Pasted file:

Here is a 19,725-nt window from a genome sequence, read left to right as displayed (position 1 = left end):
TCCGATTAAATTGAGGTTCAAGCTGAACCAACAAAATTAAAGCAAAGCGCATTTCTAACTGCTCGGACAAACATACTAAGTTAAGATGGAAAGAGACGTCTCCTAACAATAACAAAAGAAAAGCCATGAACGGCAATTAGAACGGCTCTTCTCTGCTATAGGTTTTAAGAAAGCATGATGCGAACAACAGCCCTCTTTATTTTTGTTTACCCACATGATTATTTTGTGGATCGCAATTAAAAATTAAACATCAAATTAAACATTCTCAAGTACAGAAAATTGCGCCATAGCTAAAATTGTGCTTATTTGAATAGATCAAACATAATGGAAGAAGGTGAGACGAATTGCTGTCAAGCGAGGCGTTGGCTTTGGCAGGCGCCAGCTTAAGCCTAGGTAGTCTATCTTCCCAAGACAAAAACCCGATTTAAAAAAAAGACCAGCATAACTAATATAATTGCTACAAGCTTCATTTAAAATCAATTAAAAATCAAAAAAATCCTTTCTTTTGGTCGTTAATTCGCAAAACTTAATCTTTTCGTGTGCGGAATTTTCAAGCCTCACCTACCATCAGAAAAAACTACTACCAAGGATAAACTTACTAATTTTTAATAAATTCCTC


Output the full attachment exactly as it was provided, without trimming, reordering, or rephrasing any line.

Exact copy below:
Here is a 19,725-nt window from a genome sequence, read left to right as displayed (position 1 = left end):
TCCGATTAAATTGAGGTTCAAGCTGAACCAACAAAATTAAAGCAAAGCGCATTTCTAACTGCTCGGACAAACATACTAAGTTAAGATGGAAAGAGACGTCTCCTAACAATAACAAAAGAAAAGCCATGAACGGCAATTAGAACGGCTCTTCTCTGCTATAGGTTTTAAGAAAGCATGATGCGAACAACAGCCCTCTTTATTTTTGTTTACCCACATGATTATTTTGTGGATCGCAATTAAAAATTAAACATCAAATTAAACATTCTCAAGTACAGAAAATTGCGCCATAGCTAAAATTGTGCTTATTTGAATAGATCAAACATAATGGAAGAAGGTGAGACGAATTGCTGTCAAGCGAGGCGTTGGCTTTGGCAGGCGCCAGCTTAAGCCTAGGTAGTCTATCTTCCCAAGACAAAAACCCGATTTAAAAAAAAGACCAGCATAACTAATATAATTGCTACAAGCTTCATTTAAAATCAATTAAAAATCAAAAAAATCCTTTCTTTTGGTCGTTAATTCGCAAAACTTAATCTTTTCGTGTGCGGAATTTTCAAGCCTCACCTACCATCAGAAAAAACTACTACCAAGGATAAACTTACTAATTTTTAATAAATTCCTC